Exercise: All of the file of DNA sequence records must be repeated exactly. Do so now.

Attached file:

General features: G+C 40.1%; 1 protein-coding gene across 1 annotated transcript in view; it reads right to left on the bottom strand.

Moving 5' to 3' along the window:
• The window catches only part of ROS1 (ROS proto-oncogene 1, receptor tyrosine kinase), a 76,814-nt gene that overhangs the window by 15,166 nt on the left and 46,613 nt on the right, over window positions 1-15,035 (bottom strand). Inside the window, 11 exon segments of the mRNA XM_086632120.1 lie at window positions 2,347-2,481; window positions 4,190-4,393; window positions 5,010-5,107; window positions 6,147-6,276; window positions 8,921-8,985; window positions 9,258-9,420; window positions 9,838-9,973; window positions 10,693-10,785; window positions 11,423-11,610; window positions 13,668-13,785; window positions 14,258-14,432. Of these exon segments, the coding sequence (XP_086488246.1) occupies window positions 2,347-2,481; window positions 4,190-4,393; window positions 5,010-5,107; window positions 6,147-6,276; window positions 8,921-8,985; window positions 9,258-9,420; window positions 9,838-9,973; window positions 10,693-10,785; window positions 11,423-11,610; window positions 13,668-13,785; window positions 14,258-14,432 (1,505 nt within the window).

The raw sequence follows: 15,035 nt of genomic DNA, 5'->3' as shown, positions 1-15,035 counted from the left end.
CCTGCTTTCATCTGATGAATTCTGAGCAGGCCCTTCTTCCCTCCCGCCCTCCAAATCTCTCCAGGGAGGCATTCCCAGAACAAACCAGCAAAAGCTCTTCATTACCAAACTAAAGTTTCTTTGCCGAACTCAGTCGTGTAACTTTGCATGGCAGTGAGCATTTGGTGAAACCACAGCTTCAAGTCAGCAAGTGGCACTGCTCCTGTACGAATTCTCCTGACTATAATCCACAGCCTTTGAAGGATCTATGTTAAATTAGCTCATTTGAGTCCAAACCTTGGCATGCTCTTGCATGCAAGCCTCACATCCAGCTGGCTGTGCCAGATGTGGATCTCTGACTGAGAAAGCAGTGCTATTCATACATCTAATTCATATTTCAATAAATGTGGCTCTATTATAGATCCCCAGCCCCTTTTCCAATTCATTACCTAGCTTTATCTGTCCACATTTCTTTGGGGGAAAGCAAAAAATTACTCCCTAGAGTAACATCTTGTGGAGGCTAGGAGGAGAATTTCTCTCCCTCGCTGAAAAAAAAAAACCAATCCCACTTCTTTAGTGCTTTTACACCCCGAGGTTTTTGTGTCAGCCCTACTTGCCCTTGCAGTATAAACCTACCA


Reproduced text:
General features: G+C 40.1%; 1 protein-coding gene across 1 annotated transcript in view; it reads right to left on the bottom strand.

Moving 5' to 3' along the window:
• The window catches only part of ROS1 (ROS proto-oncogene 1, receptor tyrosine kinase), a 76,814-nt gene that overhangs the window by 15,166 nt on the left and 46,613 nt on the right, over window positions 1-15,035 (bottom strand). Inside the window, 11 exon segments of the mRNA XM_086632120.1 lie at window positions 2,347-2,481; window positions 4,190-4,393; window positions 5,010-5,107; window positions 6,147-6,276; window positions 8,921-8,985; window positions 9,258-9,420; window positions 9,838-9,973; window positions 10,693-10,785; window positions 11,423-11,610; window positions 13,668-13,785; window positions 14,258-14,432. Of these exon segments, the coding sequence (XP_086488246.1) occupies window positions 2,347-2,481; window positions 4,190-4,393; window positions 5,010-5,107; window positions 6,147-6,276; window positions 8,921-8,985; window positions 9,258-9,420; window positions 9,838-9,973; window positions 10,693-10,785; window positions 11,423-11,610; window positions 13,668-13,785; window positions 14,258-14,432 (1,505 nt within the window).

The raw sequence follows: 15,035 nt of genomic DNA, 5'->3' as shown, positions 1-15,035 counted from the left end.
CCTGCTTTCATCTGATGAATTCTGAGCAGGCCCTTCTTCCCTCCCGCCCTCCAAATCTCTCCAGGGAGGCATTCCCAGAACAAACCAGCAAAAGCTCTTCATTACCAAACTAAAGTTTCTTTGCCGAACTCAGTCGTGTAACTTTGCATGGCAGTGAGCATTTGGTGAAACCACAGCTTCAAGTCAGCAAGTGGCACTGCTCCTGTACGAATTCTCCTGACTATAATCCACAGCCTTTGAAGGATCTATGTTAAATTAGCTCATTTGAGTCCAAACCTTGGCATGCTCTTGCATGCAAGCCTCACATCCAGCTGGCTGTGCCAGATGTGGATCTCTGACTGAGAAAGCAGTGCTATTCATACATCTAATTCATATTTCAATAAATGTGGCTCTATTATAGATCCCCAGCCCCTTTTCCAATTCATTACCTAGCTTTATCTGTCCACATTTCTTTGGGGGAAAGCAAAAAATTACTCCCTAGAGTAACATCTTGTGGAGGCTAGGAGGAGAATTTCTCTCCCTCGCTGAAAAAAAAAAACCAATCCCACTTCTTTAGTGCTTTTACACCCCGAGGTTTTTGTGTCAGCCCTACTTGCCCTTGCAGTATAAACCTACCA